6. ^ Ridpath, Ian (2012). The Dictionary of Astronomy (2nd ed.). Oxford University Press. p. 82. ISBN 978-0-19-960905-5.
  7. ^ a b "And the co-winners are..." Harvard-Smithsonian Center for Astrophysics. 1998. Retrieved January 12, 2014.
  8. ^ a b Tucker, Wallace (October 31, 2013). "Tyrel Johnson & Jatila van der Veen - Winners of the Chandra-Naming Contest - Where Are They Now?". Harvard-Smithsonian Center for Astrophysics. Retrieved January 12, 2014.
  9. ^ Campbell, Mike. "Meaning, origin and history of the name Chandra". Behind the Name.
  10. ^ Drachlis, Dave (July 23, 1999). "Chandra X-ray Observatory Status Report: July 23, 1999 6:00 p.m. EDT". Marshall Space Flight Center Status Reports. NASA. Archived from the original on February 26, 2000. Retrieved September 9, 2018.
  11. ^ "Chandra's Mission Extended to 2009". Harvard-Smithsonian Center for Astrophysics. September 28, 2001.
  12. ^ Schwartz, Daniel A. (August 2004). "The Development and Scientific Impact of the Chandra X-Ray Observatory". International Journal of Modern Physics D. 13 (7): 1239–1248. arXiv:astro-ph/0402275. Bibcode:2004IJMPD..13.1239S. doi:10.1142/S0218271804005377.
  13. ^ "International X-ray Observatory". NASA.gov. Archived from the original on March 3, 2008. Retrieved March 28, 2014.
  14. ^ Howell, Elizabeth (November 1, 2013). "X-ray Space Telescope of the Future Could Launch in 2028". Space.com. Retrieved January 1, 2014.
  15. ^ Kooser, Amanda (October 12, 2018). "Another NASA space telescope just went into safe mode". CNET. Retrieved October 14, 2018.
  16. ^ Dunbar, Brian, ed. (October 12, 2018). "Chandra Enters Safe Mode; Investigation Underway". NASA. Retrieved October 14, 2018.
  17. ^ Chandra Operations Resume After Cause of Safe Mode Identified, news release, Smithsonian, 2018-10-15
  18. ^ "Students Using NASA and NSF Data Make Stellar Discovery; Win Science Team Competition" (Press release). NASA. December 12, 2000. Release 00-195. Archived from the original on May 10, 2013. Retrieved April 15, 2013.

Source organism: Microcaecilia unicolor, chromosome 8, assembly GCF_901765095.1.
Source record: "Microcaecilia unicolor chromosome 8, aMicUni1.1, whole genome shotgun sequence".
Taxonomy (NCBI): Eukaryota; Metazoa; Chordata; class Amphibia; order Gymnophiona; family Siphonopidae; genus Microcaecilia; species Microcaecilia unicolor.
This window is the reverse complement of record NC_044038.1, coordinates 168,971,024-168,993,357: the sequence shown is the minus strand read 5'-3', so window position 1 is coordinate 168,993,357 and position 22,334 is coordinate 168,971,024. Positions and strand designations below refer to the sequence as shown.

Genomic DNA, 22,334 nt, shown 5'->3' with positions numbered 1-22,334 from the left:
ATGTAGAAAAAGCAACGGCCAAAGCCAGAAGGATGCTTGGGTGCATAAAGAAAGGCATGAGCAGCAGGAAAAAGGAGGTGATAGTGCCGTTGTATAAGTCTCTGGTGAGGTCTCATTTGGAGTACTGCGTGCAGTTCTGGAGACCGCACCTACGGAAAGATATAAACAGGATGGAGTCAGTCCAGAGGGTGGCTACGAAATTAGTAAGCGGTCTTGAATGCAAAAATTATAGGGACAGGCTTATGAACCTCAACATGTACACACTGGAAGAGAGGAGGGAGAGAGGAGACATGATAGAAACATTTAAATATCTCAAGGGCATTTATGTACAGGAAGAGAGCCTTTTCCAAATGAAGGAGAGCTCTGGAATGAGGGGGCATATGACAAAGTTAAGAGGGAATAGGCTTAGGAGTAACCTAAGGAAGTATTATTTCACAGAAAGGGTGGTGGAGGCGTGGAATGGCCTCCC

19. ^ Roy, Steve; Watzke, Megan (October 2006). "Chandra Reviews Black Hole Musical: Epic But Off-Key" (Press release). Harvard-Smithsonian Center for Astrophysics.
  20. ^ Madejski, Greg (2005). Recent and Future Observations in the X-ray and Gamma-ray Bands: Chandra, Suzaku, GLAST, and NuSTAR. Astrophysical Sources of High Energy Particles and Radiation. June 20–24, 2005. Torun, Poland. AIP Conference Proceedings. 801. p. 21. arXiv:astro-ph/0512012. doi:10.1063/1.2141828.
  21. ^ "Puzzling X-rays from Jupiter". NASA.gov. March 7, 2002.
  22. ^ Harrington, J. D.; Anderson, Janet; Edmonds, Peter (September 24, 2012). "NASA's Chandra Shows Milky Way is Surrounded by Halo of Hot Gas". NASA.gov.
  23. ^ "M60-UCD1: An Ultra-Compact Dwarf Galaxy". NASA.gov. September 24, 2013.
  24. ^ a b Chou, Felicia; Anderson, Janet; Watzke, Megan (January 5, 2015). "RELEASE 15-001 - NASA's Chandra Detects Record-Breaking Outburst from Milky Way's Black Hole". NASA. Retrieved January 6, 2015.
  25. ^ "X-Ray Detection Sheds New Light on Pluto". Applied Physics Laboratory. September 14, 2016. Retrieved November 17, 2016.
  26. ^ Gaetz, T. J.; Jerius, Diab (January 28, 2005). "The HRMA User's Guide" (PDF). Chandra X-ray Center. Archived from the original (PDF) on February 10, 2006.
  27. ^ Gott, J. Richard; Juric, Mario (2006). "Logarithmic Map of the Universe". Princeton University.
  28. ^ "Technical Frequently Asked Questions (FAQ)". James Webb Space Telescope. NASA. Retrieved 14 December 2016.
  29. ^ a b "Spacecraft: Motion, Heat, and Energy". Chandra X-ray Observatory. NASA. 17 March 2014. Retrieved 14 December 2016.
  30. ^ "Science Instruments". Harvard-Smithsonian Center for Astrophysics. Retrieved November 17, 2016.

Further reading[edit]

External links[edit]